By Doug Austin
While the discussion around millennials is often centered on tech trends and bootstrapped startups, that’s not all the generation is known for or where its influence ends.
In general, millennials — or those who reached adulthood around 2000 — value transparency, causes and sustainable business practices. As these influential consumers come of age, it naturally follows that organizations will need to rise up to meet them where they are — especially when it comes to green business practices.
How millennials are shaping the consumer mindset
American consumers have grown suspect of big corporations, and millennials are no different. It’s not surprising when you consider that many millennials entered the job market during the Great Recession and grew up at a time when concerns over global warming reached a boiling point.
As millennials mature, their strong opinions and values impact the global mindset in terms of green business practices.
Unlike previous generations, millennial consumers don’t just care about the products they buy; they care about where the products came from, who worked on them and how sustainable the production process was.
Surveys show that 40 percent of millennial consumers are willing to pay more for green products (compared to only 33 percent of consumers in other age groups). This is a powerful statistic when you consider that millennials’ spending power ranges anywhere from $200 billion to $1.3 trillion. And by 2020, the nearly 80 million millennials will constitute 30 percent of retail purchases. Baby boomers, on the other hand, are quickly aging and reducing their spending.
This emphasis on environmentalism will affect businesses across all industries that want to appeal to millennials. And don’t be mistaken: Consumers’ interest in process will only continue to increase, adding fuel to an already growing green-business flame.
How to adapt to changing consumer attitudes
As consumers’ values shape the global marketplace, your business must adapt to stay competitive. Luckily, every business can make changes to become more responsible, and even small changes can make a big impact when it comes to conserving resources.
1. Be transparent with your employees: Have an honest conversation with your employees about current green practices and what can be done to improve. Be willing to learn, share and try new things, and set up a process beforehand for reacting to and implementing feedback. If you let them, employees will be your biggest advocates. But this advocacy hinges upon their ability to be heard, so ensure their suggestions are acknowledged and implemented.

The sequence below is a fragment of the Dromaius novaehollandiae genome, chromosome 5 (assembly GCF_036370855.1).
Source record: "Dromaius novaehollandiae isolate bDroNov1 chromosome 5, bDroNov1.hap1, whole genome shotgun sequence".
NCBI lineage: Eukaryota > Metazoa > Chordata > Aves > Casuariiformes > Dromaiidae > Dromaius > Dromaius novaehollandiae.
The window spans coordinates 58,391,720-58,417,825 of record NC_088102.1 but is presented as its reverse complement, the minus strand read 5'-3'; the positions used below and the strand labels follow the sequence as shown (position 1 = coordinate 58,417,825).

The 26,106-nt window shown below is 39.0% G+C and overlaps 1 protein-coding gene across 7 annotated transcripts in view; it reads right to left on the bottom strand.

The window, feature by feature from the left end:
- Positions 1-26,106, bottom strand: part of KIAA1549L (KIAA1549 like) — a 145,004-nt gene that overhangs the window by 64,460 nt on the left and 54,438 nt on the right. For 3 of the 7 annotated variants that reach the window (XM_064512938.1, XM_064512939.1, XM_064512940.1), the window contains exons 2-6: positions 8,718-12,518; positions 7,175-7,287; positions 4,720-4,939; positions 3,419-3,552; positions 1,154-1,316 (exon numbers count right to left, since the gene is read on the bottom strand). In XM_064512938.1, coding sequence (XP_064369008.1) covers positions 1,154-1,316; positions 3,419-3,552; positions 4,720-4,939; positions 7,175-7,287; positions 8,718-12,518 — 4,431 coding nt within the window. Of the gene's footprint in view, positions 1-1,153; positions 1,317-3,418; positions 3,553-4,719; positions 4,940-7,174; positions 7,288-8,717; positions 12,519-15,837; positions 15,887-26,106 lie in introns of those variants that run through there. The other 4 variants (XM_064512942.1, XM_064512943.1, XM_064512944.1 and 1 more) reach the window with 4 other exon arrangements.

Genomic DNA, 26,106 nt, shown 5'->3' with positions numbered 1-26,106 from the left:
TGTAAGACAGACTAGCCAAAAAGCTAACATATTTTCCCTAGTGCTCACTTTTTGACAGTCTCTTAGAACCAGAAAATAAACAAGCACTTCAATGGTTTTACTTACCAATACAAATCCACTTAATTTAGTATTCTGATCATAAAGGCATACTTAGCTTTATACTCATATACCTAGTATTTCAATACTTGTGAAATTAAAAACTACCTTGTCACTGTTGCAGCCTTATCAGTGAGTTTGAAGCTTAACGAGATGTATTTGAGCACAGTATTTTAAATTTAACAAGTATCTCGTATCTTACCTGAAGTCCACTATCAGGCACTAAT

2. Strive to reduce wasted resources: Audit your current use of resources, and find ways to conserve or put them to better use. Make sure you’re cognizant of all resources used — from materials needed to make the finished product to the fuel used to transport it.
When you ask the right questions and take steps to ensure your business is as sustainable as it can be, you’re validating your company’s commitment to the environment, which your customers and employees will appreciate.
Reducing waste can benefit your company financially, as well. For example, you can actually earn tax credits for energy efficiency.
3. Encourage consumers to be Good stewards of resources: Whether your customers are everyday consumers or other businesses, you should encourage them to adopt similar habits to save energy and be kinder to the environment. Not only will this magnify your company’s impact, but it will also advance the discussion around sustainability and help you forge stronger customer relationships.
Consider Chipotle’s campaign, “The Scarecrow.” It focused on educating viewers about the benefits of sustainable farming and ‘real food.’ The campaign was shared and discussed widely online. The values-based advertisement advanced Chipotle’s message and solidified consumers’ perception of Chipotle as a responsible, sustainable brand.
Thanks to millennial influence, words like ‘transparency’ and ‘accountability’ dominate today’s headlines about brands. But by staying honest and engaged with your employees, collaborating with internal and external audiences, and being willing to make necessary changes, you can seamlessly adapt to the changing mindset of your most powerful customers.
Image credit: Flickr/francisco_osorio
For nearly 30 years, Doug Austin has been studying the “art of observation” and filtering out the human truths. Whether digging for key consumer insights or preparing the next national retail promotion, it’s all about the ability to “hear and see” what others may not and asking the hard questions. Austin is the SVP of growth and innovation and leads product and brand innovation sessions for Marlin Network.